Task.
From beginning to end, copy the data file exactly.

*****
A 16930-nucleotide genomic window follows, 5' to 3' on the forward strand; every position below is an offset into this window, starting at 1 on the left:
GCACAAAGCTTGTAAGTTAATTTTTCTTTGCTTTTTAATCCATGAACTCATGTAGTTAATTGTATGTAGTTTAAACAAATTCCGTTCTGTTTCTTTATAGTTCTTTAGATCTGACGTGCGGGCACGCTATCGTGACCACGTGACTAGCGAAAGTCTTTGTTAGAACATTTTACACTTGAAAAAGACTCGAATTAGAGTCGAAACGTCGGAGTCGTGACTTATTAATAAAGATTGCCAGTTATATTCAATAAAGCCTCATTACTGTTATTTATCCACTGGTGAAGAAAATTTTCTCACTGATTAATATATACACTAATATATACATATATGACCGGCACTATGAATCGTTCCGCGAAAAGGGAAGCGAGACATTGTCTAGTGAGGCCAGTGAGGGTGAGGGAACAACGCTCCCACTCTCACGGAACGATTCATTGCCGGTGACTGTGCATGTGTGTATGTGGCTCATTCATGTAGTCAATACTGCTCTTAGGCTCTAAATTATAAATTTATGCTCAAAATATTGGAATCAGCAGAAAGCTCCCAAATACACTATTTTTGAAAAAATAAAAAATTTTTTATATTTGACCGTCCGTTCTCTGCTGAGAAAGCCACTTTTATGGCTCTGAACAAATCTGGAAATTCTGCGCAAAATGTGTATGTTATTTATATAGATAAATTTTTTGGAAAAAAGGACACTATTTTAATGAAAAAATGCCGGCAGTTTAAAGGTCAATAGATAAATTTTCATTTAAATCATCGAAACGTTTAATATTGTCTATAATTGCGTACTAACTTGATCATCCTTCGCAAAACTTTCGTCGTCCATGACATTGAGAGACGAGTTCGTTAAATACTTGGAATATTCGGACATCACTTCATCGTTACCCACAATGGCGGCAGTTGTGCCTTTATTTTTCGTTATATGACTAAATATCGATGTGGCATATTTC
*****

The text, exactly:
A 16930-nucleotide genomic window follows, 5' to 3' on the forward strand; every position below is an offset into this window, starting at 1 on the left:
GCACAAAGCTTGTAAGTTAATTTTTCTTTGCTTTTTAATCCATGAACTCATGTAGTTAATTGTATGTAGTTTAAACAAATTCCGTTCTGTTTCTTTATAGTTCTTTAGATCTGACGTGCGGGCACGCTATCGTGACCACGTGACTAGCGAAAGTCTTTGTTAGAACATTTTACACTTGAAAAAGACTCGAATTAGAGTCGAAACGTCGGAGTCGTGACTTATTAATAAAGATTGCCAGTTATATTCAATAAAGCCTCATTACTGTTATTTATCCACTGGTGAAGAAAATTTTCTCACTGATTAATATATACACTAATATATACATATATGACCGGCACTATGAATCGTTCCGCGAAAAGGGAAGCGAGACATTGTCTAGTGAGGCCAGTGAGGGTGAGGGAACAACGCTCCCACTCTCACGGAACGATTCATTGCCGGTGACTGTGCATGTGTGTATGTGGCTCATTCATGTAGTCAATACTGCTCTTAGGCTCTAAATTATAAATTTATGCTCAAAATATTGGAATCAGCAGAAAGCTCCCAAATACACTATTTTTGAAAAAATAAAAAATTTTTTATATTTGACCGTCCGTTCTCTGCTGAGAAAGCCACTTTTATGGCTCTGAACAAATCTGGAAATTCTGCGCAAAATGTGTATGTTATTTATATAGATAAATTTTTTGGAAAAAAGGACACTATTTTAATGAAAAAATGCCGGCAGTTTAAAGGTCAATAGATAAATTTTCATTTAAATCATCGAAACGTTTAATATTGTCTATAATTGCGTACTAACTTGATCATCCTTCGCAAAACTTTCGTCGTCCATGACATTGAGAGACGAGTTCGTTAAATACTTGGAATATTCGGACATCACTTCATCGTTACCCACAATGGCGGCAGTTGTGCCTTTATTTTTCGTTATATGACTAAATATCGATGTGGCATATTTC